Governance 4.0: Adopting New Technologies & Policies Governing Them

Divakara TS

Elets Technomedia organised a three-day India Transformation Summit from July 10 to July 12 with a view to bringing in light The growth and development that nation has been witnessing since a few years. Divakara TS, the former Officer-on-Special-Duty (Admin), Odisha Computer Application Centre, Department of Electronics & Information Technology, Government of Odisha addressed the session on ‘Governance 4.0 for Transforming India’.

Mr Divakara commenced his address saying, “The novelty of the pandemic is such that all the states have to use IT to combat the challenges. However, every cloud has a silver lining, so the COVID crisis has pushed governance to transformation.”

Speaking on the cire theme, he said, “There is a need for us to first understand the evolution of governance. Governance in the first phase was characterised by regulatory governance, then good governance comes in wherein accountability and transparency plays an important role, in the third phase services are citizen-centric. Whereas, in Governance 4.0 is a real transformation, especially in a way the citizens interact with the country and the interaction of all the stakeholders for that matter.”

Further, categorising the challenges due to the Coronavirus pandemic he said, “The challenges can be categorised through three perspectives – citizens’ perspective, health perspective, and governance perspective.” On citizens’s perspective is the COVID loop where the people gets infected, tested & detected, quarantined, recovered and back to normal living. For this particular perspective, almost every state has used technology fo monitoring of people under quarantine, GIS mapping of containment zones, testing, tracking applications, etc. From the health perspective, this is the real case where artificial intelligence and machine learning can come handy. The governance perspective was of great importance as the government has to enable systems to function remotely with more efficiency and effectiveness than traditional systems, he added.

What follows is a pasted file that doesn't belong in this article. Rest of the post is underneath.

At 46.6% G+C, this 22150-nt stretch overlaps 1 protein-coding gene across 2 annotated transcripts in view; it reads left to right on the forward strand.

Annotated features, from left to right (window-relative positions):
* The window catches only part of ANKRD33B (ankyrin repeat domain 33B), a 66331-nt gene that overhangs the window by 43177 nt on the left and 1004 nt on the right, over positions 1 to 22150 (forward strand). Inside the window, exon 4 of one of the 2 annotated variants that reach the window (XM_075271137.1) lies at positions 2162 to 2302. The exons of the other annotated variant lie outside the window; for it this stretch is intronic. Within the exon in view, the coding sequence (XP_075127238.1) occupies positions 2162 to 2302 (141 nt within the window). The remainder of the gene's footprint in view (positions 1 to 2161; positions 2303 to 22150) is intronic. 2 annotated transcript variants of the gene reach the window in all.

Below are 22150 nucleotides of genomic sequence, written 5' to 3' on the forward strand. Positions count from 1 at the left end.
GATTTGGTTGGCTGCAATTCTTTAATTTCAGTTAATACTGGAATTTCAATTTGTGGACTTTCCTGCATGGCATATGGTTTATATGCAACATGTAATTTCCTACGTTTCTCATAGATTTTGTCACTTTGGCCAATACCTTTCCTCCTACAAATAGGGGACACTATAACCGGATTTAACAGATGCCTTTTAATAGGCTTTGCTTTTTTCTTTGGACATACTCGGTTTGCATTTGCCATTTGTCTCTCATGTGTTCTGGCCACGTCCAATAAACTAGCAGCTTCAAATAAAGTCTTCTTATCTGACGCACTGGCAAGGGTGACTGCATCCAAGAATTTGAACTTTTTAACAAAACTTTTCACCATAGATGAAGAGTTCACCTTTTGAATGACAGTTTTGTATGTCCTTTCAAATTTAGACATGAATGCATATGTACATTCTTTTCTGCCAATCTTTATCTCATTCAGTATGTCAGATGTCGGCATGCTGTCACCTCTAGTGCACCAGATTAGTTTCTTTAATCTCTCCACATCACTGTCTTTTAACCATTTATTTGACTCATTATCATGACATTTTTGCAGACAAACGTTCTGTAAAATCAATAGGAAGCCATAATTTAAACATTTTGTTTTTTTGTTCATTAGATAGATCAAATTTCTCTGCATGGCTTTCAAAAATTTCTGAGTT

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Talking on the adoption of IT solutions, Mr Divakara said, “To adopt IT solutions, we require willingness and ability. So, the willingness has been lacking and following the onset of COVID pandemic, it became a compulsion and hence this provided a strong stimulus to upgrade to digital interventions and solutions.” Further, the ability to adopt technology was always there but the ability of the common citizens has been and is still in question. In a survey, it was found that in tribal areas of Odisha only 15 percent of the people had access to the basic internet service. Hence, the digital divide is going to increase post-COVID and only providing access to the internet is not only what is required, added Mr Divakara.

Wrapping his address, he said, “Governance 4.0 is all about adopting newer technologies. However, we do need a proper policy framework governing digital platforms and functioning. Finally, cybersecurity is a big challenge. And, I think that the governments must look towards the engagement of private sectors for providing effective cybersecurity solutions just for the sheer capacity that they have… As a government agency, we need to be more focussed on making policy frameworks, laws and guidelines surrounding them, implementation of various initiatives, etc.”